In the same way the French Renaissance ignited the artistic and cultural movement between the 15th and 17th century, Renault’s 5 prototype is ushering the brand’s Nouvelle Vague (or New Wave) era by transitioning from a dedicated car builder into an all-in-one technology company.
“At Renault, we embrace the waves of disruption and create our own ‘Nouvelle Vague.’ It’s about bringing modernity to the automotive industry,” said Luca de Meo, Renault CEO. “We’ll move to an energy, tech, and service brand with hi-tech connected services. The new R5 is the Nouvelle Vague.”
Indeed, the Renault R5 prototype results from the brand’s in-depth experience in electric mobility, hybrid technology, and F1 experience. The original Renault 5 supermini is the most popular car in France from 1972 to 1996, spanning two generations. Meanwhile, the 5 prototype is the rebirth of a cultural icon, albeit with a modern, all-electric twist.
“The design of the Renault 5 prototype is based on the R5, cult model of our heritage,” said Gilles Vidal, Renault Design Director. “This prototype simply embodies modernity, a vehicle relevant to its time: urban, electric, attractive.”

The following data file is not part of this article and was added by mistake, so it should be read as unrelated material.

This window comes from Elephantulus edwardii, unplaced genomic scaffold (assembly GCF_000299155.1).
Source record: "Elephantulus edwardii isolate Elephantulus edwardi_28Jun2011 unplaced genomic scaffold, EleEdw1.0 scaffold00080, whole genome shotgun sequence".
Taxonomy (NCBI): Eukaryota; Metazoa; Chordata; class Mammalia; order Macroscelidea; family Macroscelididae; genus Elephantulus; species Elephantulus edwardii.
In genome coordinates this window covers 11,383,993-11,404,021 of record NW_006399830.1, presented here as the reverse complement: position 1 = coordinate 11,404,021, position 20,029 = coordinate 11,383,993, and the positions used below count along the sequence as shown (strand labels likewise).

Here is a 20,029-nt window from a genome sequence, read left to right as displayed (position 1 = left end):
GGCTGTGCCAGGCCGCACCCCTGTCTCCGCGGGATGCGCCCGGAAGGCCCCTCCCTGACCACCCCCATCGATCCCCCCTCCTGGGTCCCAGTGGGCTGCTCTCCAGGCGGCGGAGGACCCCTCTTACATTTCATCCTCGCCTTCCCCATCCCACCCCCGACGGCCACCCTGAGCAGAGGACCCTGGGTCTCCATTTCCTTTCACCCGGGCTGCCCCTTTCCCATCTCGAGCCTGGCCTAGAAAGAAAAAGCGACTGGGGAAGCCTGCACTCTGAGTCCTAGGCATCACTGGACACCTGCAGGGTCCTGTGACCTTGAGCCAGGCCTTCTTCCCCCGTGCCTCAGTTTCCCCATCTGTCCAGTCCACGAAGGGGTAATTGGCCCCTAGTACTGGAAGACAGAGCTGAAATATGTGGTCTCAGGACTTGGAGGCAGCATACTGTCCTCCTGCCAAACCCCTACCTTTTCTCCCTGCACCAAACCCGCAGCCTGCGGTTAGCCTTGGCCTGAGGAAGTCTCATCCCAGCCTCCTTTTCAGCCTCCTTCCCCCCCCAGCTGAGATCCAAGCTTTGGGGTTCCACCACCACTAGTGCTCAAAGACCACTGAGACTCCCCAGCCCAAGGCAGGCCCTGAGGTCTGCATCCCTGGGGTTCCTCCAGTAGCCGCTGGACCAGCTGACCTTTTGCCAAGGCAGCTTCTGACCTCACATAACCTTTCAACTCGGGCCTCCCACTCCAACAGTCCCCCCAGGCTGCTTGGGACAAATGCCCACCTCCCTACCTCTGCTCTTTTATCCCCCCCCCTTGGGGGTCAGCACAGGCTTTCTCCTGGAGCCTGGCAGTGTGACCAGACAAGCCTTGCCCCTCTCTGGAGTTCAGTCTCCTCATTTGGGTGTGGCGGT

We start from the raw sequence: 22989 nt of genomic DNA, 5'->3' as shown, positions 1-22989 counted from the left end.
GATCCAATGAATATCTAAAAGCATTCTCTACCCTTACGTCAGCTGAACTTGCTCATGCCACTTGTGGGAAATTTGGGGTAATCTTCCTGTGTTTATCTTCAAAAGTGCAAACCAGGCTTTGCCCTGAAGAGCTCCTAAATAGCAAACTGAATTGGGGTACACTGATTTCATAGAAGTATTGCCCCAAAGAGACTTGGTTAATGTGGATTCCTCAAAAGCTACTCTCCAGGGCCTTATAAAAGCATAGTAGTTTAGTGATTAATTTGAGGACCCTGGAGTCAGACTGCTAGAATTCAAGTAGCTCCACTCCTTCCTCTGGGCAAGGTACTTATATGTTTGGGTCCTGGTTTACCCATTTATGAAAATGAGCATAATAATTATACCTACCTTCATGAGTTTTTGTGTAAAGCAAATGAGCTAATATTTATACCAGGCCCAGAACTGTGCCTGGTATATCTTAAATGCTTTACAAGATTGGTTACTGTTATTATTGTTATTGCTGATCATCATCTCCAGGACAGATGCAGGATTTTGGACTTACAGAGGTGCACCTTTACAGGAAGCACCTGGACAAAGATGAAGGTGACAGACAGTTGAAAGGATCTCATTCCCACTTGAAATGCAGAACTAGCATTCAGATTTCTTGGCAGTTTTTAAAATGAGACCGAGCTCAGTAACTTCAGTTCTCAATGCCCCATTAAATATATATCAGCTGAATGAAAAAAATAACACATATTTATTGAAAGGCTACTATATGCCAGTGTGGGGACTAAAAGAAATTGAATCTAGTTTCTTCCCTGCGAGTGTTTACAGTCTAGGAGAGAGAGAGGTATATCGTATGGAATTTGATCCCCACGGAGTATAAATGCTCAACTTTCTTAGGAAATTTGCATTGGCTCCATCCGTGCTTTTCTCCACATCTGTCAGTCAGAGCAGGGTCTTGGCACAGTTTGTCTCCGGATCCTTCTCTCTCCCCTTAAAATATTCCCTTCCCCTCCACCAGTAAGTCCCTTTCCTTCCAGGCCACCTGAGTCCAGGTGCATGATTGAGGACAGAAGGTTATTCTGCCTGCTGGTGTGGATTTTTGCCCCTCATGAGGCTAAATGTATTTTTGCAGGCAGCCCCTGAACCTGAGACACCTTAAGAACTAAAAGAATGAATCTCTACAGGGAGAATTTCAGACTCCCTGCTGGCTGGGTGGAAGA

The R5 prototype is a festival of smooth lines and flush surfaces. The wheels, side grid, and rear logo are reminiscent of the vintage 5 supermini’s design. We’re not sure about the prototype’s fabric roof, but the illuminated front and rear logos provide an ultra-futuristic vibe to its classic proportions.
Meanwhile, Renault’s transition from a carmaker to a tech company spans across three fields of competitiveness. As a tech brand, Renault’s ‘Software Republique’ ecosystem will allow the brand and future partners to develop key technologies in data and electronics jointly. Renault’s My Link infotainment system (with Google built-in) is the brand’s assault as a service provider by being the first carmaker to bring Google services to mass-production vehicles.
Finally, Renault is launching seven electric and seven C/D segment vehicles by 2025, cementing its reputation as a clean energy brand and an energy transition leader. Renault’s Nouvelle Vague is part of its ‘Renaulution’ three-phase strategic plan that aims to shift its business strategy from volume to value.
“We’ll move from a car company working with tech to a tech company working with cars, making at least 20-percent of its revenues from services, data, and energy trading by 2030,” concluded de Meo.